My iPhone holds my entire life. My calendar, telephone numbers, editing software for this blog, photos, my to-do list, email, and everything else that I need to keep my life organized. I wake up and skim the newspaper on it. Throughout the day I use it to check social networking sites, read recipes, take quick pictures, check traffic. I go to sleep reading digital books on its tiny screen. It is the only material thing that should I forget at home, I will turn back around and drive miles to fetch.
My life hasn’t always been this technology-driven, but it’s hard for me to remember a time without it. Husband and I purchased the first models in 2007 and quickly became addicted to the convenience. Internet on the go, GPS, restaurant reviews, movie times—it has lent a faster pace to our daily movements and made many things easier. But convenience doesn’t come cheap, and ours is no exception. We pay exorbitant monthly fees for minutes, data and texting. We buy applications, books and audio books, music, and countless apps. We’ve upgraded to newer, faster models. Everything we do or want to do is assisted by this tiny, pocket-sized device. But in the grand scheme of things, has it made our lives better? More communicative? More enjoyable?
Last week during our stay in the Rocky Mountains I came to a frightening realization. We had no cell phone reception in our camp—only wifi in certain spots. When I was in those spots I was voraciously catching up on Facebook and Twitter. I gulped down celebrity news from gossip sites as quickly as I could. I binged on my favorite blogs, and even my not-so-favorite, just to get a little screen time. When there was no wifi, I became antsy. I was missing something. I felt naked without my internet-connected touch screen. The moments I could tap and swipe gave some relief—I immediately felt better. But what did those moments get me? Where did they get me?
A distraction for 5 minutes, and that’s about it. And the whole time I was being distracted from friends and family that I hardly ever get to visit with; people that I should have been paying attention to. But most of them were not any better. We were all guilty of swiping and tapping our little gadgets the whole week, even during meals, at the fire pit roasting marshmallows, during a family wedding reception. By the end of the vacation I was in a pit of despair. I love my gadget, but with all of it’s promises of a new level of interconnectedness, it left me feeling more alone and more isolated than ever.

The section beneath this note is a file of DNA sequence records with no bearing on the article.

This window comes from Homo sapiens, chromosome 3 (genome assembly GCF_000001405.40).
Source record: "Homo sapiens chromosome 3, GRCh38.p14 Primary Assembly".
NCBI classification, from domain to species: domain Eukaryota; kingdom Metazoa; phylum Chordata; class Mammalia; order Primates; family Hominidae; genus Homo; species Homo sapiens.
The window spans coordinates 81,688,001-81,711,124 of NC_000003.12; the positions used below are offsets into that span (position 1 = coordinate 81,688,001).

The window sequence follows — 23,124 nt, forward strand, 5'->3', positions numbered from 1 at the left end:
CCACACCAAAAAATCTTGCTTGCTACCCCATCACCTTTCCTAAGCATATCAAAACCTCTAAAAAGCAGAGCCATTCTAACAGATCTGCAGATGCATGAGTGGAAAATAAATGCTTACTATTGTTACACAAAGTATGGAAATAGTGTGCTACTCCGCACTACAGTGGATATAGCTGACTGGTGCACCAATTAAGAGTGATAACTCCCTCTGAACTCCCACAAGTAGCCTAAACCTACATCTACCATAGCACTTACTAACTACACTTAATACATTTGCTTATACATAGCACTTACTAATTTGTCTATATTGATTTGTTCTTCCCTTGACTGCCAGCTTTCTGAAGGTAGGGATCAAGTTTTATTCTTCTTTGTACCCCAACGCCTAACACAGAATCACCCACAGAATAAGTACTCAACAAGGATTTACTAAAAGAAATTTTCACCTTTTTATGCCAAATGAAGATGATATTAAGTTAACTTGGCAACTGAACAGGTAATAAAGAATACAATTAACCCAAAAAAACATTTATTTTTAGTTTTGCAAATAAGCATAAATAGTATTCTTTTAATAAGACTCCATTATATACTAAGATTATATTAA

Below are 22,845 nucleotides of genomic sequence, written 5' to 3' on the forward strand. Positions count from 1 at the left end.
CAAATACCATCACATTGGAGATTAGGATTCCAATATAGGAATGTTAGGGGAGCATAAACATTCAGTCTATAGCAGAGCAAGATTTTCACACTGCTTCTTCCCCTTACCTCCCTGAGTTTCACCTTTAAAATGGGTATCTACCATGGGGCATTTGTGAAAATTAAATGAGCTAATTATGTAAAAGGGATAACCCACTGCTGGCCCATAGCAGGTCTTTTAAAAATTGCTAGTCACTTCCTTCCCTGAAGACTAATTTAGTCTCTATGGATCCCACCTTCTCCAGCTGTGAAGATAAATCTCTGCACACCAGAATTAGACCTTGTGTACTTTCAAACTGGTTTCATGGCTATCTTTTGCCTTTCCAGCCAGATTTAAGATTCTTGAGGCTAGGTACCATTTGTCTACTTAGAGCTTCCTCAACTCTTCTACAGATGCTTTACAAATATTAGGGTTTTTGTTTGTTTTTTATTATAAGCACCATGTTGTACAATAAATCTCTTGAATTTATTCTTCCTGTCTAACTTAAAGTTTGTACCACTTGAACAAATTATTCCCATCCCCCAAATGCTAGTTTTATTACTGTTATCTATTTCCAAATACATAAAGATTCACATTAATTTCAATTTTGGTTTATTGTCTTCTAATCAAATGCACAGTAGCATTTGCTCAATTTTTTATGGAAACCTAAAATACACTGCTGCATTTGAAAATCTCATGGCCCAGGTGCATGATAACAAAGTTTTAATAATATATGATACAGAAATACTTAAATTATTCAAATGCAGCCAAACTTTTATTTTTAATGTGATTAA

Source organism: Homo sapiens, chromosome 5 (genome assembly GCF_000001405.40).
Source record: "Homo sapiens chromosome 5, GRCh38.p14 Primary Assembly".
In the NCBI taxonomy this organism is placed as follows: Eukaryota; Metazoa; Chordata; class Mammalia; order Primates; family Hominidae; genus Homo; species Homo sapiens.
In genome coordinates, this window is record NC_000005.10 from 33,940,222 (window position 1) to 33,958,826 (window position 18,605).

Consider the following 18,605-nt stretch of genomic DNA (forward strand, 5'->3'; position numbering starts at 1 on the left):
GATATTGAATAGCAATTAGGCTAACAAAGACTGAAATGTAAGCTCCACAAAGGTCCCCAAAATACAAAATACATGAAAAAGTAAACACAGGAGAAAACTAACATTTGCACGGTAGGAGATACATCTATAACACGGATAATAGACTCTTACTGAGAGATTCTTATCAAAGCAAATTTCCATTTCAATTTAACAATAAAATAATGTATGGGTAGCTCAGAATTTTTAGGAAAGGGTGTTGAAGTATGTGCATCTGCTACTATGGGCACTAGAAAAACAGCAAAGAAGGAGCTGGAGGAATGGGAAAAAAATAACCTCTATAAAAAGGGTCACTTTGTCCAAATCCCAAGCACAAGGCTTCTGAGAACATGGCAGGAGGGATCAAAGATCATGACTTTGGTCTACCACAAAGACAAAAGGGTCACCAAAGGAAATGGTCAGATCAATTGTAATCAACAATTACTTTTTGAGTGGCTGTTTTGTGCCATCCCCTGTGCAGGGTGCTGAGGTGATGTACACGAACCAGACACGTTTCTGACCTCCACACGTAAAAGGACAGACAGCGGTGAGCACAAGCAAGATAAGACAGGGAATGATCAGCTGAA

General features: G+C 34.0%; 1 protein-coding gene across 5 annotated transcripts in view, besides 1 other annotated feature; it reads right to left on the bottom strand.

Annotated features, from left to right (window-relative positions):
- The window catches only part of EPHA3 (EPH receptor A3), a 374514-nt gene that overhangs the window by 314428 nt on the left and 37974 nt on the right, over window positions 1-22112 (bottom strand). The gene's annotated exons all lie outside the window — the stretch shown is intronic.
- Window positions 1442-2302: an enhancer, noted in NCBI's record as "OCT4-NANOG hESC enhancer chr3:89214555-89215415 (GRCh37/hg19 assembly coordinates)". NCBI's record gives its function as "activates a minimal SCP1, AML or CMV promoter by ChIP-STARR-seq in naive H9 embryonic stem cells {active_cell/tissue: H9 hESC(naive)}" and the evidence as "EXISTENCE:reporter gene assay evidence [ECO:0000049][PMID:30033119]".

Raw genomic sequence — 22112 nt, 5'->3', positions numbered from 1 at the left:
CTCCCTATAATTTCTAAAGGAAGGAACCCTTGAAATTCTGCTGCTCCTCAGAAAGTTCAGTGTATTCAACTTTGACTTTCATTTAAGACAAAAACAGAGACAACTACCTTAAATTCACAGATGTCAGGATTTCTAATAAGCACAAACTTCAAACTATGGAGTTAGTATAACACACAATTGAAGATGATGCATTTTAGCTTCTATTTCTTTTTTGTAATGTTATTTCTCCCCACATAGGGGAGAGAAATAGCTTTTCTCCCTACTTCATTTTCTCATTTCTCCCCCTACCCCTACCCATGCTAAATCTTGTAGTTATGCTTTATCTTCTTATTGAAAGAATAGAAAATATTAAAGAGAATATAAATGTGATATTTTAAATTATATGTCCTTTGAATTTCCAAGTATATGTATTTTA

Now that we’re home, the full weight of the situation has finally laid down upon me. While I was cooking (read: reheating) dinner yesterday evening, Husband was getting Lucy ready for our meal: bib, highchair, milk. As he was motoring his way through these tasks his right hand was (to my un-suprise) glued to his iPhone. Playing games. I was miffed. I swirled around the kitchen in holier-than-thou huff, tossing around pork chops and throwing tomatoes into the salad. He doesn’t have two seconds to concentrate on getting dinner to his daughter? He has to be distracted by a game the whole time? I picked a fight. We argued. And after dinner, still peeved and eager for a solution, I retreated to the glowing light of the laptop to write about it. I needed some clarity. I needed a solution.
But what I came up with was that I was no better. I too am guilty of ignoring our daughter at many points throughout the day. I check Facebook nearly every hour in an effort to interact with people I hardly know; I tweet the goings on of my day to an audience of strangers. I text instead of hearing the voices of my nearest and dearest. I stash my addiction in my pocket so when the urge strikes, I can indulge in a moment of digital drug use.
What I’ve decided is that I need to go cold turkey. I need to remember what life was like before this gadget, and decide whether it is important enough in my life to keep around or not. It costs money, time, and brain power. What do I get in return? What does it bring me? What am I losing, and what have I already lost?
- For this month of July, 2010, I will live as though my iphone is a home phone. I will stay on it’s dock and I will not carry it with me when I leave the house. (Why go completely non-cell phone? I don’t need the temptation. Plus, I’m pretty darn curious to see what it will be like.)
- I will not use my iphone to access the internet, check email, text, or use any other capability that is not available on a regular home phone.
- Husband, when he is home or with Lucy and I, will not use his phone for anything other than phone calls and texts (he’s not willing to perform the full experiment with me yet, but I’m working on him).
- I will document our anti-digital endeavor on this blog, and in the end, make a decision: iPhone or no iPhone.
For some of you, this may sound ludicrous. Give up technology? Why on earth? At this point, on day one, I don’t feel as though I am giving up that much. I still have this laptop on which to check internet goings-on. I still have a telephone, I still have the means to communicate. What I am really giving up is those moments of distraction that ultimately (I feel) are a waste of time.
For the other half of you who aren’t in the iPhone world, this may sound completely simple. I assure you it won’t be easy. When you’ve become accustomed to life as we know it, your whole world seemingly exists inside one tiny screen. We are junkies, and this is a self-imposed intervention.
I’ll keep you posted. And until then, wish me the best of luck.